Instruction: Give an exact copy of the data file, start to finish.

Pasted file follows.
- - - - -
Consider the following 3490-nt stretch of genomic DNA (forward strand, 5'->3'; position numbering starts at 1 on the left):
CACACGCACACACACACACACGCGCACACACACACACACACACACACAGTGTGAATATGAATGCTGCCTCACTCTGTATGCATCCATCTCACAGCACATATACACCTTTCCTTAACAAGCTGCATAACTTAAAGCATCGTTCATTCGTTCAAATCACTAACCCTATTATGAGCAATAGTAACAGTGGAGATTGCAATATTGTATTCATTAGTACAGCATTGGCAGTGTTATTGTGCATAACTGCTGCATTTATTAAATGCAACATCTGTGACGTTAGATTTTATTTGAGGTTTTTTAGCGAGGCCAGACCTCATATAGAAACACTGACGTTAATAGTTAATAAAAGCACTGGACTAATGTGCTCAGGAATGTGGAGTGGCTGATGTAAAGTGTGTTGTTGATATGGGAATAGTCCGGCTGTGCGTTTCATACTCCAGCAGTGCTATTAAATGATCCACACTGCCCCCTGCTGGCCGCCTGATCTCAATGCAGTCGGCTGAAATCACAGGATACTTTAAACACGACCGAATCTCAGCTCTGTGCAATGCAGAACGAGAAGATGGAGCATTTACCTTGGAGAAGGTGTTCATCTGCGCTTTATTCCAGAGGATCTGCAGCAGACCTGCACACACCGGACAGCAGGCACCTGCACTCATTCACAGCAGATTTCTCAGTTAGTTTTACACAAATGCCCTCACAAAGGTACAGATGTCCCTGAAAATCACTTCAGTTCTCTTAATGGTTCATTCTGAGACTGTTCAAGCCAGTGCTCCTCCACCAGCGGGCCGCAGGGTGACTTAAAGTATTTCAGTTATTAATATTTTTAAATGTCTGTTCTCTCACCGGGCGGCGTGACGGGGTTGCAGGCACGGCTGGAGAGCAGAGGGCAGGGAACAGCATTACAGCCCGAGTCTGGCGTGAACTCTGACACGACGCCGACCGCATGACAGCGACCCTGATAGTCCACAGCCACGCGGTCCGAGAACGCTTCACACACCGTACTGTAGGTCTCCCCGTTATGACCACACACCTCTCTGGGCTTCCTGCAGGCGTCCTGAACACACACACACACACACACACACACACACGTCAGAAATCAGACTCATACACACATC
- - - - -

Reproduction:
Consider the following 3490-nt stretch of genomic DNA (forward strand, 5'->3'; position numbering starts at 1 on the left):
CACACGCACACACACACACACGCGCACACACACACACACACACACACAGTGTGAATATGAATGCTGCCTCACTCTGTATGCATCCATCTCACAGCACATATACACCTTTCCTTAACAAGCTGCATAACTTAAAGCATCGTTCATTCGTTCAAATCACTAACCCTATTATGAGCAATAGTAACAGTGGAGATTGCAATATTGTATTCATTAGTACAGCATTGGCAGTGTTATTGTGCATAACTGCTGCATTTATTAAATGCAACATCTGTGACGTTAGATTTTATTTGAGGTTTTTTAGCGAGGCCAGACCTCATATAGAAACACTGACGTTAATAGTTAATAAAAGCACTGGACTAATGTGCTCAGGAATGTGGAGTGGCTGATGTAAAGTGTGTTGTTGATATGGGAATAGTCCGGCTGTGCGTTTCATACTCCAGCAGTGCTATTAAATGATCCACACTGCCCCCTGCTGGCCGCCTGATCTCAATGCAGTCGGCTGAAATCACAGGATACTTTAAACACGACCGAATCTCAGCTCTGTGCAATGCAGAACGAGAAGATGGAGCATTTACCTTGGAGAAGGTGTTCATCTGCGCTTTATTCCAGAGGATCTGCAGCAGACCTGCACACACCGGACAGCAGGCACCTGCACTCATTCACAGCAGATTTCTCAGTTAGTTTTACACAAATGCCCTCACAAAGGTACAGATGTCCCTGAAAATCACTTCAGTTCTCTTAATGGTTCATTCTGAGACTGTTCAAGCCAGTGCTCCTCCACCAGCGGGCCGCAGGGTGACTTAAAGTATTTCAGTTATTAATATTTTTAAATGTCTGTTCTCTCACCGGGCGGCGTGACGGGGTTGCAGGCACGGCTGGAGAGCAGAGGGCAGGGAACAGCATTACAGCCCGAGTCTGGCGTGAACTCTGACACGACGCCGACCGCATGACAGCGACCCTGATAGTCCACAGCCACGCGGTCCGAGAACGCTTCACACACCGTACTGTAGGTCTCCCCGTTATGACCACACACCTCTCTGGGCTTCCTGCAGGCGTCCTGAACACACACACACACACACACACACACACACGTCAGAAATCAGACTCATACACACATC